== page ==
WIPO Case No. D2007-1878 (March 12, 2008); BlackRock, Inc. v. blackrockfinancialservices.com,
WIPO Case No. D2007-1627 (January 4, 2008); F. Hoffmann-La Roche AG v. Transliner Consultants,
WIPO Case No. D2007-1359 (November 14, 2007); National Football League v. Peter Blucher d/b/a BluTech Tickets,
WIPO Case No. D2007-1064 (September 24, 2007); Toilets.com, Inc. v. Rons Porta Johns,
WIPO Case No. D2007-0952 (August 27, 2007); Associated Bank Corp. v. Texas International Property Associates,
WIPO Case No. D2007-0334 (June 28, 2007); Gerber Childrenswear Inc. v. David Webb,
WIPO Case No. D2007-0317 (April 24, 2007); SPX Corp. v. Hevun Diversified Corp., NAF Case No. FA791657 (November 13, 2006); Google Inc. v. Burns, NAF Case No. FA 726096 (August 16, 2006); The Cheesecake Factory Inc. and The Cheesecake Factory Assets Co., LLC v. Say Cheesecake,
WIPO Case No. D2005-0766 (September 12, 2005); Napster, Inc. v. Vinscani,
WIPO Case No. D2005-0531 (July 19, 2005); Caesars Entertainment Inc. v. Nova Internet Inc.,
WIPO Case No. D2005-0411 (June 22, 2005); Lockheed Martin Corporation v. The Skunkworx Custom Cycle,
WIPO Case No. D2004-0824 (January 18, 2005); Lockheed Martin Corp. v. Deborah Teramani,
WIPO Case No. D2004-0836 (December 1, 2004) and National Collegiate Athletic Assoc. v. Dusty Brown,
WIPO Case No. D2004-0491 (August 30, 2004); Lane-Labs USA, Inc. v. Powell Productions, NAF Case No. FA 155896 (July 1, 2003); and particularly Cable News Network LP, LLP v. Elie Khouri d/b/a Channel News Network et al., NAF Case No. FA 117876 (December 16, 2002).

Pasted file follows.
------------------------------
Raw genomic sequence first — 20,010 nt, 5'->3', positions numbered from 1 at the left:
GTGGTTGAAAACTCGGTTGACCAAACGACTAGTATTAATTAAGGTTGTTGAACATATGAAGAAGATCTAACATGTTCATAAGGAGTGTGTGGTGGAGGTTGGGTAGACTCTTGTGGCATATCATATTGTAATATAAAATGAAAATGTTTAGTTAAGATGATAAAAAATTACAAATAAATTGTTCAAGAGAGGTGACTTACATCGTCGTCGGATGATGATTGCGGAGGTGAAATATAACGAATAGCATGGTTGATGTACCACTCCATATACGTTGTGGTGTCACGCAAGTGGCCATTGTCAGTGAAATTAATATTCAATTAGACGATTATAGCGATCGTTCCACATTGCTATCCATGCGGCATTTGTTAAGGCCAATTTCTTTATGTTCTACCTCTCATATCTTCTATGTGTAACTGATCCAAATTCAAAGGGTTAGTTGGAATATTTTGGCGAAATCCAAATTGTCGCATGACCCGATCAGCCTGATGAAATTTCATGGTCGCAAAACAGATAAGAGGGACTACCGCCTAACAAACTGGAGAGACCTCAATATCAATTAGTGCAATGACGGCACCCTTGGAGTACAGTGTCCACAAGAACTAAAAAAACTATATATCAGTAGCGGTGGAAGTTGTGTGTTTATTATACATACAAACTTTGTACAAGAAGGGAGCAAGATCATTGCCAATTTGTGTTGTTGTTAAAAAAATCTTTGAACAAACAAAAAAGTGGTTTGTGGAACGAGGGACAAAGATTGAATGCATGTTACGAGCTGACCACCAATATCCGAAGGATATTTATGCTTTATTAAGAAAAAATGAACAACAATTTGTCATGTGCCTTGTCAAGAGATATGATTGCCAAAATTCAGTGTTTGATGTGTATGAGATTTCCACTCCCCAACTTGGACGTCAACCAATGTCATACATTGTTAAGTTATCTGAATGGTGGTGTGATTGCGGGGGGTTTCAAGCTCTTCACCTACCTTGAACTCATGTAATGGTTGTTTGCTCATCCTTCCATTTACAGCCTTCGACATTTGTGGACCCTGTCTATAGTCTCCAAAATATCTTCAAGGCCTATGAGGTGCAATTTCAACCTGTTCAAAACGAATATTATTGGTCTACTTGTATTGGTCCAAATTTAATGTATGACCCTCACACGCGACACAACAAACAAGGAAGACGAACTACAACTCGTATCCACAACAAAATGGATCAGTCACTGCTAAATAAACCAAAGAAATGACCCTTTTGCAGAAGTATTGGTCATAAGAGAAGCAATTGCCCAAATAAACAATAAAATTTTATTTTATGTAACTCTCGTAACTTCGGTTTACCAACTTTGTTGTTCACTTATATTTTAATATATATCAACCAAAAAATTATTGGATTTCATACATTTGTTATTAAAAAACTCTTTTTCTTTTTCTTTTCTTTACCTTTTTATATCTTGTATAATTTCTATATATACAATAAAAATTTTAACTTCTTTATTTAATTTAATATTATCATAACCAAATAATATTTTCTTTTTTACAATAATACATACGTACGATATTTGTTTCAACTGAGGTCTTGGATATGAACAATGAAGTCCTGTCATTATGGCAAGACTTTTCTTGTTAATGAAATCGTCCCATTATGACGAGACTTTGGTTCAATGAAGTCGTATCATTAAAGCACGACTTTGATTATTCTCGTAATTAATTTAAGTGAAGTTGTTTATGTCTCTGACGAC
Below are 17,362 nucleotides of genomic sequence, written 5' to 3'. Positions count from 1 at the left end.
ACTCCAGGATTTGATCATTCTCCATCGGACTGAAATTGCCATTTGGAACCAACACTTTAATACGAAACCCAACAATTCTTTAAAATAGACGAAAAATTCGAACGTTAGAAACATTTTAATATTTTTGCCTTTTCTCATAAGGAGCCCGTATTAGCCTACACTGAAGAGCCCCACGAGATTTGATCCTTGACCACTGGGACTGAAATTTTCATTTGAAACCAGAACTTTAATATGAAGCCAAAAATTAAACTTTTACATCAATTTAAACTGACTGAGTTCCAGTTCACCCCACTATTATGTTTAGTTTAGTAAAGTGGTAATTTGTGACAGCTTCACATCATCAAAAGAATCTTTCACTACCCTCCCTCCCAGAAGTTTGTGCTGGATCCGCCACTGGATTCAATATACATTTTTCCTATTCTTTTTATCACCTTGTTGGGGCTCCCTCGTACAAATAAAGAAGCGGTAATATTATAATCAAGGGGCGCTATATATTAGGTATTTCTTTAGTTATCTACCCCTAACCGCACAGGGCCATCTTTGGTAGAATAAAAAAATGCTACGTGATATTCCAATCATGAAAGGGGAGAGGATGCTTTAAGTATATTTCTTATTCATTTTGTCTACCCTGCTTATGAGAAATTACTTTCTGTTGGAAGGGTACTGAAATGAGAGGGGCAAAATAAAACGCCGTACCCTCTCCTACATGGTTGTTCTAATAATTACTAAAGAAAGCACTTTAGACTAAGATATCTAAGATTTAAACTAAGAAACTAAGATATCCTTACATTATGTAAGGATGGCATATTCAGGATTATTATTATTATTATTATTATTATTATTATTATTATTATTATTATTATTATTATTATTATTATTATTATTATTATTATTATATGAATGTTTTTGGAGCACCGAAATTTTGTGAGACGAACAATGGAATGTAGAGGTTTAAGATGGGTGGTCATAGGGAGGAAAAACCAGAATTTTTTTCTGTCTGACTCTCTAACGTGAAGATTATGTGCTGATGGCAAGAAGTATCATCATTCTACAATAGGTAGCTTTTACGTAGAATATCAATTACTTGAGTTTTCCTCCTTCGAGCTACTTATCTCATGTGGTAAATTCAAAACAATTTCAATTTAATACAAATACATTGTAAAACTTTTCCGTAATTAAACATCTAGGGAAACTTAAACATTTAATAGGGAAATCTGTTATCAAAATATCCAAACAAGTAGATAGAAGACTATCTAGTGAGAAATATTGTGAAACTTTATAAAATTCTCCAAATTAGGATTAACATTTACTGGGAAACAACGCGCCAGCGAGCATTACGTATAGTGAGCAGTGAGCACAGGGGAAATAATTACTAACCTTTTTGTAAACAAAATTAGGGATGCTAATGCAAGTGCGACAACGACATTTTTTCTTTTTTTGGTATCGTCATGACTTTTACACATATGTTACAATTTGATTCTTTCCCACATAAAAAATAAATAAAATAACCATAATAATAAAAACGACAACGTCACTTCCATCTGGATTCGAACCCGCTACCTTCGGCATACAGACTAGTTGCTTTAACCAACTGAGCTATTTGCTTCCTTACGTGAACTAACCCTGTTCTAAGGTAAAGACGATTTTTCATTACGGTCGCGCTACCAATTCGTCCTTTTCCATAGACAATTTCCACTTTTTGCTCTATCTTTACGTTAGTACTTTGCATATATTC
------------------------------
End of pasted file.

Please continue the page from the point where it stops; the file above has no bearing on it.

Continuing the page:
Moreover, by including the term “games” with the Complainant’s mark SHREK to form the corresponding disputed domain name, the potential for user confusion is likely to be exacerbated, not reduced. In that regard, one of the goods which the Complainant offers through its site is Shrek-related games. Consequently, those Internet users who seek information on those specific goods may well be quite likely, given current naming conventions on the Internet used in forming domain names, to enter, as a corresponding domain name, the Complainant’s mark SHREK immediately followed by the word “games” and concluding with “.com” or, as here, “.net” (as both are widely used gTLDs) for a web site associated with the Complainant and offering those particular goods. Rather than reaching the Complainant’s website, as expected from entry of the name into a browser, each of those users would instead be directed to the Respondent’s corresponding web site through which that user would be offered third-party games and similar products bearing the Complainant’s SHREK Marks. Hence, by appending the generic word “games” to the Complainant’s mark, those users would likely be deceived into thinking that the Respondent’s site and the products offered there through were somehow affiliated, related to or sponsored by the Complainant — when, in fact, they are not. Thus, the Panel finds that that the disputed domain name here, which contains the term “games”, along with the Complainant’s mark SHREK tends to aggravate, rather than ameliorate, user confusion and does so to the Respondent’s ultimate benefit — and that is very likely the reason why the Respondent chose and then registered that name. See MySpace, cited supra.